Some of my favourite items from the exhibit include The WunderCabinet: The Curious Worlds of Barbara Hodgson & Claudia Cohen, The Canned Think, and Le trésor du fidèle. The WunderCabinet is a charming contemporary cabinet of curiosities filled with odd bits and pieces alongside a journal inside the wooden box. The Canned Think, created by Tyrrell Mendis, Joel Matthews, and Jon Matthews, is a cute selection of “poemtry” inside a can. Finally, Le trésor du fidèle is a small book published some time in the 1800s. It lives in a plain little black box, and with a beautifully sculpted ivory cover with engraved initials, it sits in delightful contrast to one of the biggest books in the exhibit, a large music chant manuscript with wonderfully obnoxious metal bosses and clasps.

When nearly all the books on the shelves were beautiful, it was easy to pick out the ones with gold lettering and decorations for display. These books formed our cases that highlighted the Arts and Crafts Movement of the late nineteenth century, when there was an emphasis on aesthetics and the fine arts, which was a response of sorts to the industrial nature of mass-produced books. A major focus in this exhibition is also on the handmade quality of books ranging from medieval manuscripts to artists’ books. At times, it became difficult for me to fully appreciate the work and craftsmanship that went into artists’ books in particular when they looked like a machine had made them, and perhaps that’s the fascinating part about the book.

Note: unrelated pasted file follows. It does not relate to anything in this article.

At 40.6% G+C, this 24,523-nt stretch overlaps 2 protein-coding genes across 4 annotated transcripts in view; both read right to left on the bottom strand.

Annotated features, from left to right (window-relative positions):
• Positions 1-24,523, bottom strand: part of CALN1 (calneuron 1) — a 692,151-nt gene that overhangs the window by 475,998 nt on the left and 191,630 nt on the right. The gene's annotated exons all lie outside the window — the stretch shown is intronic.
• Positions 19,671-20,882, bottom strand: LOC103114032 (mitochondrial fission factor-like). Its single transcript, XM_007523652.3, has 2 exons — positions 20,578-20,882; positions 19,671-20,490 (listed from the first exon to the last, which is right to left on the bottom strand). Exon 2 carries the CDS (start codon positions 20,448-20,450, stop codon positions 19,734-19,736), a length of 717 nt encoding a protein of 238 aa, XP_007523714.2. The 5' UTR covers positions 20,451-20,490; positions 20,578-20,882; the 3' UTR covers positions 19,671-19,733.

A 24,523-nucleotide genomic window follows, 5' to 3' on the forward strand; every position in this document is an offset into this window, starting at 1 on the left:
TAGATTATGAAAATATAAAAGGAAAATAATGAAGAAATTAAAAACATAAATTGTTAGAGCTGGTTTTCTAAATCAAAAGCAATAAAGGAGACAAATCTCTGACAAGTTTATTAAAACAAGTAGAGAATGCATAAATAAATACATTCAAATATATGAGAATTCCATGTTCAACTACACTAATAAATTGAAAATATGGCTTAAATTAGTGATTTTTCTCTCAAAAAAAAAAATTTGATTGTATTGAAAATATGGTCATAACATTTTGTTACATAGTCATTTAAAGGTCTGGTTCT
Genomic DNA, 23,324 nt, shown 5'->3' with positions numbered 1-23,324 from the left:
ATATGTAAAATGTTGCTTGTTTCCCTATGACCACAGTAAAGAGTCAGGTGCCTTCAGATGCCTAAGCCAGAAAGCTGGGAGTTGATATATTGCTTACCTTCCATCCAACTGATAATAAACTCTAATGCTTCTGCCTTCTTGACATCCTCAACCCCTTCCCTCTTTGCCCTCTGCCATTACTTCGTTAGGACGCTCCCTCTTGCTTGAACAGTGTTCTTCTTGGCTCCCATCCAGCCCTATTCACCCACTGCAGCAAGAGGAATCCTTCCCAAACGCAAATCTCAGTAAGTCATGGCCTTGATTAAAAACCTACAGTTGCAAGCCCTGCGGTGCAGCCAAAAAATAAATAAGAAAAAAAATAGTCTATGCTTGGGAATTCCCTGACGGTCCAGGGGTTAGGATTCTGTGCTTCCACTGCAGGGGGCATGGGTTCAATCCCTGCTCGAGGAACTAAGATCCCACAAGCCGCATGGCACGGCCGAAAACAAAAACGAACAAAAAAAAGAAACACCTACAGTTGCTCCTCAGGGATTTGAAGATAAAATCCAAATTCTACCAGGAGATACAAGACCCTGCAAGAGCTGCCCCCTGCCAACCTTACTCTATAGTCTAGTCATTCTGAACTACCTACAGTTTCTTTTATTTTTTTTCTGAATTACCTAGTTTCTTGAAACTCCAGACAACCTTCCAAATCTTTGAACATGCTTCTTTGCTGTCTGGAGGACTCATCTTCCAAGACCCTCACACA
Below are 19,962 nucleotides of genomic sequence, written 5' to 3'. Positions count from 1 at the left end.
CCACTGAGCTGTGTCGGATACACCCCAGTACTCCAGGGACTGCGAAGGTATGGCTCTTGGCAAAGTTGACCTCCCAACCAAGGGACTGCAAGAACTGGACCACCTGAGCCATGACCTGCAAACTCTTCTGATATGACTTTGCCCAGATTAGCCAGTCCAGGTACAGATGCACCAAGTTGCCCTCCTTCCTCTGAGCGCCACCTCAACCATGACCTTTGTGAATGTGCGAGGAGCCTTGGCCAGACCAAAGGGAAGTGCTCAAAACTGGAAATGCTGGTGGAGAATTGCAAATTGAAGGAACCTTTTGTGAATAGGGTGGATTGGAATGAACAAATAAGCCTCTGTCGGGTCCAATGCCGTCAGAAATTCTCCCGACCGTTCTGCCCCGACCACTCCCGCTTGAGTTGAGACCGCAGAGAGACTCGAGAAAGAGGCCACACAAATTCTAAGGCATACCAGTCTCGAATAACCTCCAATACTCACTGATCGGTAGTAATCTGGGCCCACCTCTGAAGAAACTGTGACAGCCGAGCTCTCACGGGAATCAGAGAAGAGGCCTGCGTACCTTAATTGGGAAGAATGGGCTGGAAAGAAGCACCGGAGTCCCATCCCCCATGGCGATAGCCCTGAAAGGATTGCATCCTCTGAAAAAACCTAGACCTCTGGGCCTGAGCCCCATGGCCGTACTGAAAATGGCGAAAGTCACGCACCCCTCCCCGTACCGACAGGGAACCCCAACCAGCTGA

This exhibition was an exciting opportunity to judge and explore the books in RBSC on a largely superficial level. These books look great and we want you to see them.

The exhibition Judging a Book by Its Cover is free and open to the public at Rare Books and Special Collections through January 4, 2019. The RBSC reading room is open Monday through Friday from 10 a.m. to 4 p.m. For more information, please contact Rare Books and Special Collections at (604) 822-2521 or rare.books@ubc.ca.

 

From upper left corner: Wood sample, “Effect of Fertilizer on Mature Trees,” (n.d), MacMillan Bloedel Ltd. (181-06); Penick and Co. Oils, 1957, MacMillan Bloedel Ltd. (181-05); Keys to the first paper mill in B.C., ca. 1894, MacMillan Bloedel Ltd. (180-22).